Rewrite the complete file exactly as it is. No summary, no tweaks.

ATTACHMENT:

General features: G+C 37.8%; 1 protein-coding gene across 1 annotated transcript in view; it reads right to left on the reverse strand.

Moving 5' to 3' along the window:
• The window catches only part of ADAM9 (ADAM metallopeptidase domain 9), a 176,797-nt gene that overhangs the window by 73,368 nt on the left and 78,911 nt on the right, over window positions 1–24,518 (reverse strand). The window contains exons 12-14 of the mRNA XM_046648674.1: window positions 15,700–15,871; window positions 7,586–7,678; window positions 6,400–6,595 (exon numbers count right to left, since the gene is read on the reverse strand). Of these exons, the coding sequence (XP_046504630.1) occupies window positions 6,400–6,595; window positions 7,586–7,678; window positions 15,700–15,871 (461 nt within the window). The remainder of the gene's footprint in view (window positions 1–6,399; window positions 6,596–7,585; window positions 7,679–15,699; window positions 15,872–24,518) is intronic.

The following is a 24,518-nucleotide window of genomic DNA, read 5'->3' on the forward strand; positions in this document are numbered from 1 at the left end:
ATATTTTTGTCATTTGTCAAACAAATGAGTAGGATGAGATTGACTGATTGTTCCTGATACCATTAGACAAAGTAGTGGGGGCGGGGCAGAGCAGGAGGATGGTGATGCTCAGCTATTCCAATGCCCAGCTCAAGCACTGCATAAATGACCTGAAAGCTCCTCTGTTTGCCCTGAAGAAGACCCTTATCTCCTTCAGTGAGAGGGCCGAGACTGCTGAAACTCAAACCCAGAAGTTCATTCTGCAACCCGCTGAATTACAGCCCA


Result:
General features: G+C 37.8%; 1 protein-coding gene across 1 annotated transcript in view; it reads right to left on the reverse strand.

Moving 5' to 3' along the window:
• The window catches only part of ADAM9 (ADAM metallopeptidase domain 9), a 176,797-nt gene that overhangs the window by 73,368 nt on the left and 78,911 nt on the right, over window positions 1–24,518 (reverse strand). The window contains exons 12-14 of the mRNA XM_046648674.1: window positions 15,700–15,871; window positions 7,586–7,678; window positions 6,400–6,595 (exon numbers count right to left, since the gene is read on the reverse strand). Of these exons, the coding sequence (XP_046504630.1) occupies window positions 6,400–6,595; window positions 7,586–7,678; window positions 15,700–15,871 (461 nt within the window). The remainder of the gene's footprint in view (window positions 1–6,399; window positions 6,596–7,585; window positions 7,679–15,699; window positions 15,872–24,518) is intronic.

The following is a 24,518-nucleotide window of genomic DNA, read 5'->3' on the forward strand; positions in this document are numbered from 1 at the left end:
ATATTTTTGTCATTTGTCAAACAAATGAGTAGGATGAGATTGACTGATTGTTCCTGATACCATTAGACAAAGTAGTGGGGGCGGGGCAGAGCAGGAGGATGGTGATGCTCAGCTATTCCAATGCCCAGCTCAAGCACTGCATAAATGACCTGAAAGCTCCTCTGTTTGCCCTGAAGAAGACCCTTATCTCCTTCAGTGAGAGGGCCGAGACTGCTGAAACTCAAACCCAGAAGTTCATTCTGCAACCCGCTGAATTACAGCCCA